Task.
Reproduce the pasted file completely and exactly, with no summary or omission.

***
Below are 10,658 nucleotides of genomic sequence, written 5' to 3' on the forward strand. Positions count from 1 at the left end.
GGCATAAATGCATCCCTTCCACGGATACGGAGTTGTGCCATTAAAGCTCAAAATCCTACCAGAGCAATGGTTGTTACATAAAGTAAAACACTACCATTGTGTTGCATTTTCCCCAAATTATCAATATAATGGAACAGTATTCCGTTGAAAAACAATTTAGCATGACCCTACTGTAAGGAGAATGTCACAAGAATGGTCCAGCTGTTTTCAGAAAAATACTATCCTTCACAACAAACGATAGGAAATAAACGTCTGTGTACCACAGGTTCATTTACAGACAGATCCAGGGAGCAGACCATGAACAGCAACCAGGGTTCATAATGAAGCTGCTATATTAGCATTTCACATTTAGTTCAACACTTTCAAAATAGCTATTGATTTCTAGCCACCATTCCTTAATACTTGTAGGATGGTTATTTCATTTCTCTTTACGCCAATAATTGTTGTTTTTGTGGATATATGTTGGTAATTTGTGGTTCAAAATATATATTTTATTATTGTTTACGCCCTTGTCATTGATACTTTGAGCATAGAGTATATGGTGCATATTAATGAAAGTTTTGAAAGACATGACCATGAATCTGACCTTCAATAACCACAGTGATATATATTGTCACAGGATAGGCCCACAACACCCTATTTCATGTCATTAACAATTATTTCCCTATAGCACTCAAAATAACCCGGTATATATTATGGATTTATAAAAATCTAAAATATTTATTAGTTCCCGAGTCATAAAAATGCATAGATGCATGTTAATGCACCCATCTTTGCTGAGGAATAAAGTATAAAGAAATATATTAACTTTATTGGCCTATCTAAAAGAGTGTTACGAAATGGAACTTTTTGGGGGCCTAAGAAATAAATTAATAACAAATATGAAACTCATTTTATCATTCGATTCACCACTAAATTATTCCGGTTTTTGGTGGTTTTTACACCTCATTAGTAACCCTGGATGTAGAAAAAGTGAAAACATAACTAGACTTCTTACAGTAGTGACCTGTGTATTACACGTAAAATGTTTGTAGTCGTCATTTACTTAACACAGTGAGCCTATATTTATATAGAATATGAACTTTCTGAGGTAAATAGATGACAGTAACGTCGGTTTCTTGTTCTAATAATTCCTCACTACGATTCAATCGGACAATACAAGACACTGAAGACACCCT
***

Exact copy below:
Below are 10,658 nucleotides of genomic sequence, written 5' to 3' on the forward strand. Positions count from 1 at the left end.
GGCATAAATGCATCCCTTCCACGGATACGGAGTTGTGCCATTAAAGCTCAAAATCCTACCAGAGCAATGGTTGTTACATAAAGTAAAACACTACCATTGTGTTGCATTTTCCCCAAATTATCAATATAATGGAACAGTATTCCGTTGAAAAACAATTTAGCATGACCCTACTGTAAGGAGAATGTCACAAGAATGGTCCAGCTGTTTTCAGAAAAATACTATCCTTCACAACAAACGATAGGAAATAAACGTCTGTGTACCACAGGTTCATTTACAGACAGATCCAGGGAGCAGACCATGAACAGCAACCAGGGTTCATAATGAAGCTGCTATATTAGCATTTCACATTTAGTTCAACACTTTCAAAATAGCTATTGATTTCTAGCCACCATTCCTTAATACTTGTAGGATGGTTATTTCATTTCTCTTTACGCCAATAATTGTTGTTTTTGTGGATATATGTTGGTAATTTGTGGTTCAAAATATATATTTTATTATTGTTTACGCCCTTGTCATTGATACTTTGAGCATAGAGTATATGGTGCATATTAATGAAAGTTTTGAAAGACATGACCATGAATCTGACCTTCAATAACCACAGTGATATATATTGTCACAGGATAGGCCCACAACACCCTATTTCATGTCATTAACAATTATTTCCCTATAGCACTCAAAATAACCCGGTATATATTATGGATTTATAAAAATCTAAAATATTTATTAGTTCCCGAGTCATAAAAATGCATAGATGCATGTTAATGCACCCATCTTTGCTGAGGAATAAAGTATAAAGAAATATATTAACTTTATTGGCCTATCTAAAAGAGTGTTACGAAATGGAACTTTTTGGGGGCCTAAGAAATAAATTAATAACAAATATGAAACTCATTTTATCATTCGATTCACCACTAAATTATTCCGGTTTTTGGTGGTTTTTACACCTCATTAGTAACCCTGGATGTAGAAAAAGTGAAAACATAACTAGACTTCTTACAGTAGTGACCTGTGTATTACACGTAAAATGTTTGTAGTCGTCATTTACTTAACACAGTGAGCCTATATTTATATAGAATATGAACTTTCTGAGGTAAATAGATGACAGTAACGTCGGTTTCTTGTTCTAATAATTCCTCACTACGATTCAATCGGACAATACAAGACACTGAAGACACCCT